38 'Lady Alice Hesketh succoured papists' (CDL 114).



Schoenbaum explains (1991, 502) that 'the modern biographer of Shakespeare is confronted by fierce methodological problems which call for professional expertise: he must sift fact from legend' and 'distinguish among possibility, probability and certainty'. But these are the skills of the logician and the historian; and the relevant expertise is that of the paleographer or the lawyer. In none of those fields does Professor Schoenbaum profess any particular competence; and his assumption of authority has distorted Shakespeare studies out of reasonable shape for the last thirty years.

   Again, S is regularly rebuked for the 'fact' that he 'took no pains' (Schoenbaum 1985, 34) to ensure the preservation of his plays, as though he too had a learned press at his disposal. In extenuation of this apparent indifference, it is explained that 'as a dramatist, he wrote not with readers in mind, only for the applause of audiences moved to laughter and tears in the playhouse' (ibid. 27-28). This is asserted of a writer whose published plays passed through at least fifty editions altogether in his own lifetime; who supplied manuscript copies of those texts and others, after careful revisions, to their editors-elect for posthumous publication in Folio form; and whose second or final versions were (as the length of Hamlet for example sufficiently shows) intended for reading rather than performance, and were prima facie prepared long after their author's own acting days were over.    


Late start

It makes sense for Greene's rancorous rivalry to be just as deep-rooted as it sounds. Shakespeare could not colourably be claimed to think himself in his own conceit the only Shakescene in a country unless he was in fact a dominant figure on the London scene. And even for him, that must have taken some time. The dates as well as other facts fit (as Schoenbaum says, before abandoning that line of enquiry for no clear reason [check].


Memorial reconstruction: 1590

Modern scholarship (e.g. Schoenbaum 1975, 120; Wells, 1986, 103; Taylor, 1987, 112) proclaims with one voice that Greene thus ascribed 3 Henry VI to Shakespeare, with the corollary that this text, though not published until 1623…



In particular none of it deserves to be dismissed as 'mythos', in the top-lofty tones of Chambers (1930, ii, 238-302) still echoed by Schoenbaum (1975).  

a woolshop built into the birthplace premises (1975, 54). This later discovery 'holds a salutary lesson', as Schoenbaum says (1975, 27), which is however surely the opposite of the one he draws, namely that 'tradition, often discredited and always to be regarded with scepticism, may yet conceal a kernel of truth'. In fact 'tradition' (i.e. the unanimous testimony) turned out to be true; so scepticism was always prejudiced and irrational, in this context as in all others. The reason why 'early biographers persistently refer to John Shakespeare as a wool-stapler' (ibid.) was not their unreliability but the contrary; they stood closer to the facts than their successors.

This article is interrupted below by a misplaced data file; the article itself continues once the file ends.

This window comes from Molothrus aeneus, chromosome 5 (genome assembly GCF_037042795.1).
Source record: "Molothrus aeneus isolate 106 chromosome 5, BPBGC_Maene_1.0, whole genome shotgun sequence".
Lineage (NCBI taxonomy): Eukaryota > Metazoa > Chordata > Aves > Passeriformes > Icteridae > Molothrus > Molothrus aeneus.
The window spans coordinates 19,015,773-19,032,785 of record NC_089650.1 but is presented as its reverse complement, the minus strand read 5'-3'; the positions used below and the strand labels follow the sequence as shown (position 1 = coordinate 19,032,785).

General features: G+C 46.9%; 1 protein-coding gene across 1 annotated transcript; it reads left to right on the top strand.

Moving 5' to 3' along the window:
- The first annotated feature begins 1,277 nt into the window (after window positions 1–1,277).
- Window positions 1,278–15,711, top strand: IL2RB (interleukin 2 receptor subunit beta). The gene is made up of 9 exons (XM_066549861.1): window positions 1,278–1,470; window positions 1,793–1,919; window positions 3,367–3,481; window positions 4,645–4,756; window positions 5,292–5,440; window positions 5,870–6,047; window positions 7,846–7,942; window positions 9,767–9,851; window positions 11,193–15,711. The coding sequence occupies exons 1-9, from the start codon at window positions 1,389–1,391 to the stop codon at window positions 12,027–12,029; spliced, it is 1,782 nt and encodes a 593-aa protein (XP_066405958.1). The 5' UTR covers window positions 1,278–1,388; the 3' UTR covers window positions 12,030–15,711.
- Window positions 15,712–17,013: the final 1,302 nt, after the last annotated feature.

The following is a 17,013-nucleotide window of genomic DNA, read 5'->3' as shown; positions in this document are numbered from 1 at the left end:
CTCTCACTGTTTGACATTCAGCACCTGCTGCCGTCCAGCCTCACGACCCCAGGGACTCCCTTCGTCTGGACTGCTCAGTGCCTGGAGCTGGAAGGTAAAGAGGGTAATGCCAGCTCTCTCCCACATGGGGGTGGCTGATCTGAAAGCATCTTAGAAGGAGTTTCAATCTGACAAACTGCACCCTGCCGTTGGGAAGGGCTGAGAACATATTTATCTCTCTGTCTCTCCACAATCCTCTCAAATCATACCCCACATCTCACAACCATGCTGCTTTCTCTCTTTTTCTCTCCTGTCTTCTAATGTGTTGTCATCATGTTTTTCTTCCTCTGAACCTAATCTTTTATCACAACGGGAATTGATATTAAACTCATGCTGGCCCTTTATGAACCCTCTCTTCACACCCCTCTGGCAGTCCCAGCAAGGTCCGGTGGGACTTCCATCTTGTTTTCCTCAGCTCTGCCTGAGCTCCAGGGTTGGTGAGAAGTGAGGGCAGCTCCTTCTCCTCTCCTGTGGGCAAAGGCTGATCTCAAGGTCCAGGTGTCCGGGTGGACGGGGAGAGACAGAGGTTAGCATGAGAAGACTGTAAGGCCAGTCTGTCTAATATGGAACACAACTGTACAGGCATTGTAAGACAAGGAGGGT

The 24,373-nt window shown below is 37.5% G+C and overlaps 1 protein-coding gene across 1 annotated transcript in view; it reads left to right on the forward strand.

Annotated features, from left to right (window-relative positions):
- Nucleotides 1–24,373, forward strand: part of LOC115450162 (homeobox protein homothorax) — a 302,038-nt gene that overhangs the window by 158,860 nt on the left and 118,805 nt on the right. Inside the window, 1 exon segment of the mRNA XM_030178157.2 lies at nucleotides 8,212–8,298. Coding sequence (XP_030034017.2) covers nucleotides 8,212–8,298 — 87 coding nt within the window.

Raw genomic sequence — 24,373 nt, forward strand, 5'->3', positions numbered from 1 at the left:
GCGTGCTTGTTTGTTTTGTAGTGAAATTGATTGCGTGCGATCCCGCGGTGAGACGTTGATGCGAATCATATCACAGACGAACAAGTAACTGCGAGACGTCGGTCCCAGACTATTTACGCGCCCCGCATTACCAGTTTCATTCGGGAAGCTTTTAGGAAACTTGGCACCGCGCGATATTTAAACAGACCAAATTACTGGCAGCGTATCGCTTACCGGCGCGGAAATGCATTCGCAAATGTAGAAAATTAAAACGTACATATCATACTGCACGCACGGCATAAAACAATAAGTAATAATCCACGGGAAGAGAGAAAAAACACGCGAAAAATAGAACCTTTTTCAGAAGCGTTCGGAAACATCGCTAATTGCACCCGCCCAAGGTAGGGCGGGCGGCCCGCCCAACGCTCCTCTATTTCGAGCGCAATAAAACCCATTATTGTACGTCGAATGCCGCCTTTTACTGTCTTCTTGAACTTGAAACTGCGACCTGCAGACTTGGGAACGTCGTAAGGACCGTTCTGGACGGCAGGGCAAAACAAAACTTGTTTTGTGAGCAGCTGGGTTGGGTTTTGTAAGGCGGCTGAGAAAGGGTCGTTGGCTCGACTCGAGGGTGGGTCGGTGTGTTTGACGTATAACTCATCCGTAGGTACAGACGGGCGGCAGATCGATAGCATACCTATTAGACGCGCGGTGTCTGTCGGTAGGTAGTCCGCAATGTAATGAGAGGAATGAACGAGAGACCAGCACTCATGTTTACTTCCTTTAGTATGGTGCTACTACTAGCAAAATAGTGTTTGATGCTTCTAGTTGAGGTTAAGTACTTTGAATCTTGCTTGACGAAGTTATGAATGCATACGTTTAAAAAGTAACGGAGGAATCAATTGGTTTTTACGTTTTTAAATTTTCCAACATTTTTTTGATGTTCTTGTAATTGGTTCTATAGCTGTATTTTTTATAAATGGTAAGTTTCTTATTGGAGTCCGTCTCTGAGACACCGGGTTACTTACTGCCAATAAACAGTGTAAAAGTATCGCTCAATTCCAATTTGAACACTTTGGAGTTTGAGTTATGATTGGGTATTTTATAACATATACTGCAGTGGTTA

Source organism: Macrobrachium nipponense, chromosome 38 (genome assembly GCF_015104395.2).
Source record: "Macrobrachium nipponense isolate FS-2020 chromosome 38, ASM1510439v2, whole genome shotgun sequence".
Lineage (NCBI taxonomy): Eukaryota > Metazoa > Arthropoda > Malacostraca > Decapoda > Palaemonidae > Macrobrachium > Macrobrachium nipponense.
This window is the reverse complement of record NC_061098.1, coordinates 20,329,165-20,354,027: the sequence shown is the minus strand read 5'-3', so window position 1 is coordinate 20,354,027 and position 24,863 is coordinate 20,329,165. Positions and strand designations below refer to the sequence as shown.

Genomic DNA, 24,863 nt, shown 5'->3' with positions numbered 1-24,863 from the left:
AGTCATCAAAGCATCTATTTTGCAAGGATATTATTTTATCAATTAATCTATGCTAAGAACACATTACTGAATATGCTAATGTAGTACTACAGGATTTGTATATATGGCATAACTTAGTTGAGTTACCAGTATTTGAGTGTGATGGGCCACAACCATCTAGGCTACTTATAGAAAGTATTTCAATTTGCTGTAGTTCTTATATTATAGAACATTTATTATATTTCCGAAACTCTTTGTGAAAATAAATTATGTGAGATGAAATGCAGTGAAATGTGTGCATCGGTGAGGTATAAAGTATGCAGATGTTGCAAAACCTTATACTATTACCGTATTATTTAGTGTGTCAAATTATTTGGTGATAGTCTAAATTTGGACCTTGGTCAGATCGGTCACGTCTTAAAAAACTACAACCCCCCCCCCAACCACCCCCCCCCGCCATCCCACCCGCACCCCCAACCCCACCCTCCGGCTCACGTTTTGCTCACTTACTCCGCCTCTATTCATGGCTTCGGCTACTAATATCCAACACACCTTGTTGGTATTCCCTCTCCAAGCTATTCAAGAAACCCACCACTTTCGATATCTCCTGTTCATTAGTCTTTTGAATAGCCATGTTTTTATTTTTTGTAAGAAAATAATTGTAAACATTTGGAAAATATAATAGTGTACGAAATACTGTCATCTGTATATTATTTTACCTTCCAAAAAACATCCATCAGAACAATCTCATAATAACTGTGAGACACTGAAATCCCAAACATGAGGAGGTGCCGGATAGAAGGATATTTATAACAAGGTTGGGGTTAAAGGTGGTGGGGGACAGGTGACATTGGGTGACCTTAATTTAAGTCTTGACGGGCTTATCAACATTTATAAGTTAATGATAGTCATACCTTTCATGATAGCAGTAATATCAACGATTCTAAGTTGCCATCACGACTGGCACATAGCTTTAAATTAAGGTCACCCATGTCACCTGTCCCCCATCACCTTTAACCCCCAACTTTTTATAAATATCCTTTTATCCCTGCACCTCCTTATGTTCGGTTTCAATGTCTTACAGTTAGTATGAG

The topic is discussed in detail by Samuel Schoenbaum (1975, 41-6, following McManaway 1967) who reproduces the surviving documentation in a chapter entitled 'John Shakespeare's Spiritual Testament' which accepts its authenticity yet curiously concludes that 'we must…settle for a secular agnosticism' on the subject.

   All these vital data are still ignored, deprecated or distorted, often through manifest prejudice. We are assured that '...John Shakespeare was a tradesman, not an ideologue' (Schoenbaum 1975, 39), despite his admittedly authentic Testament, than which nothing more ideological could well be imagined. Its text is criticised (ibid. 46) for the supposedly curious feature that it solicited prayers from 'parents', since John Shakespeare's parents 'were both dead' at the time, i.e. after 1580. The simple explanation that the Italian parientes (relations) had been thus mistranslated is rejected in favour of the so-called 'simpler explanation' that 'John Shakespeare signed a standardised form rather than one adapted to particular circumstances', which is not an explanation but a restatement of the supposed problem.